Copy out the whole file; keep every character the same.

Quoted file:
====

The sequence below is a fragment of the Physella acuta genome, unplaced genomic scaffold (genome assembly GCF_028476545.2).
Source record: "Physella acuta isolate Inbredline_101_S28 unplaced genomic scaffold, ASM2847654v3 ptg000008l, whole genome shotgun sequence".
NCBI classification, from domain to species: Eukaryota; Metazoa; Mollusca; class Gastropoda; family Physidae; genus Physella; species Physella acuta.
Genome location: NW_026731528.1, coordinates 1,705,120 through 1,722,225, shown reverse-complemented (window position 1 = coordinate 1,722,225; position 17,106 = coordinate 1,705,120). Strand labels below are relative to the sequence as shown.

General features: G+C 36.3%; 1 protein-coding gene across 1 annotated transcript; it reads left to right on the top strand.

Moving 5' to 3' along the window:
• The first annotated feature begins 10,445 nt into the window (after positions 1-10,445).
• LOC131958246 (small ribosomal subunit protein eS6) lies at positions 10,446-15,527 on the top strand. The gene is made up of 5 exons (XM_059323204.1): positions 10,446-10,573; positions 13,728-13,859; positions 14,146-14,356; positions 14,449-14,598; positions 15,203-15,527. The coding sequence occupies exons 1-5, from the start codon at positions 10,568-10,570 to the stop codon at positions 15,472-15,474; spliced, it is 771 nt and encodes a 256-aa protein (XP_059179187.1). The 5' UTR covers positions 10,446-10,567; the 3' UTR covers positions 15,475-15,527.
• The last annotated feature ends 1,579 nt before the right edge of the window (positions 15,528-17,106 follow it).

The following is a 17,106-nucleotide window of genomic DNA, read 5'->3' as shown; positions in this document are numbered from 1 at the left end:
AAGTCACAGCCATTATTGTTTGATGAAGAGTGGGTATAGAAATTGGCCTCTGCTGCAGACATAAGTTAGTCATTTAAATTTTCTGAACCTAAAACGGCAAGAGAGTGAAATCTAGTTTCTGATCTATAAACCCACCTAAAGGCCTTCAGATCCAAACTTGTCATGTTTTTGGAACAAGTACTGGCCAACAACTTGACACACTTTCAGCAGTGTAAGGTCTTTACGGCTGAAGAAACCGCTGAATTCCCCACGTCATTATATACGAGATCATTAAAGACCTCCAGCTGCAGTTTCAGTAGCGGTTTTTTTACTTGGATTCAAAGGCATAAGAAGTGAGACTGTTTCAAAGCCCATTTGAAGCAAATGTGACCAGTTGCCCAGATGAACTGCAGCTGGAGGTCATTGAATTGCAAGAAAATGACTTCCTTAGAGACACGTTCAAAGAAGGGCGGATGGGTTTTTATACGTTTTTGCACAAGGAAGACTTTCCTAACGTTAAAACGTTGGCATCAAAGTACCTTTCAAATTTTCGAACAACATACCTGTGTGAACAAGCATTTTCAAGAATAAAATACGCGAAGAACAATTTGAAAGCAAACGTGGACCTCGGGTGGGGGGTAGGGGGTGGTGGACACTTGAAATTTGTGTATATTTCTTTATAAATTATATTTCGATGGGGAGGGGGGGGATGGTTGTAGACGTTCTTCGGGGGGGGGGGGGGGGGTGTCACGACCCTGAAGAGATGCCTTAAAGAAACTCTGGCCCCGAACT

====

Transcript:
The sequence below is a fragment of the Physella acuta genome, unplaced genomic scaffold (genome assembly GCF_028476545.2).
Source record: "Physella acuta isolate Inbredline_101_S28 unplaced genomic scaffold, ASM2847654v3 ptg000008l, whole genome shotgun sequence".
NCBI classification, from domain to species: Eukaryota; Metazoa; Mollusca; class Gastropoda; family Physidae; genus Physella; species Physella acuta.
Genome location: NW_026731528.1, coordinates 1,705,120 through 1,722,225, shown reverse-complemented (window position 1 = coordinate 1,722,225; position 17,106 = coordinate 1,705,120). Strand labels below are relative to the sequence as shown.

General features: G+C 36.3%; 1 protein-coding gene across 1 annotated transcript; it reads left to right on the top strand.

Moving 5' to 3' along the window:
• The first annotated feature begins 10,445 nt into the window (after positions 1-10,445).
• LOC131958246 (small ribosomal subunit protein eS6) lies at positions 10,446-15,527 on the top strand. The gene is made up of 5 exons (XM_059323204.1): positions 10,446-10,573; positions 13,728-13,859; positions 14,146-14,356; positions 14,449-14,598; positions 15,203-15,527. The coding sequence occupies exons 1-5, from the start codon at positions 10,568-10,570 to the stop codon at positions 15,472-15,474; spliced, it is 771 nt and encodes a 256-aa protein (XP_059179187.1). The 5' UTR covers positions 10,446-10,567; the 3' UTR covers positions 15,475-15,527.
• The last annotated feature ends 1,579 nt before the right edge of the window (positions 15,528-17,106 follow it).

The following is a 17,106-nucleotide window of genomic DNA, read 5'->3' as shown; positions in this document are numbered from 1 at the left end:
AAGTCACAGCCATTATTGTTTGATGAAGAGTGGGTATAGAAATTGGCCTCTGCTGCAGACATAAGTTAGTCATTTAAATTTTCTGAACCTAAAACGGCAAGAGAGTGAAATCTAGTTTCTGATCTATAAACCCACCTAAAGGCCTTCAGATCCAAACTTGTCATGTTTTTGGAACAAGTACTGGCCAACAACTTGACACACTTTCAGCAGTGTAAGGTCTTTACGGCTGAAGAAACCGCTGAATTCCCCACGTCATTATATACGAGATCATTAAAGACCTCCAGCTGCAGTTTCAGTAGCGGTTTTTTTACTTGGATTCAAAGGCATAAGAAGTGAGACTGTTTCAAAGCCCATTTGAAGCAAATGTGACCAGTTGCCCAGATGAACTGCAGCTGGAGGTCATTGAATTGCAAGAAAATGACTTCCTTAGAGACACGTTCAAAGAAGGGCGGATGGGTTTTTATACGTTTTTGCACAAGGAAGACTTTCCTAACGTTAAAACGTTGGCATCAAAGTACCTTTCAAATTTTCGAACAACATACCTGTGTGAACAAGCATTTTCAAGAATAAAATACGCGAAGAACAATTTGAAAGCAAACGTGGACCTCGGGTGGGGGGTAGGGGGTGGTGGACACTTGAAATTTGTGTATATTTCTTTATAAATTATATTTCGATGGGGAGGGGGGGGATGGTTGTAGACGTTCTTCGGGGGGGGGGGGGGGGGTGTCACGACCCTGAAGAGATGCCTTAAAGAAACTCTGGCCCCGAACT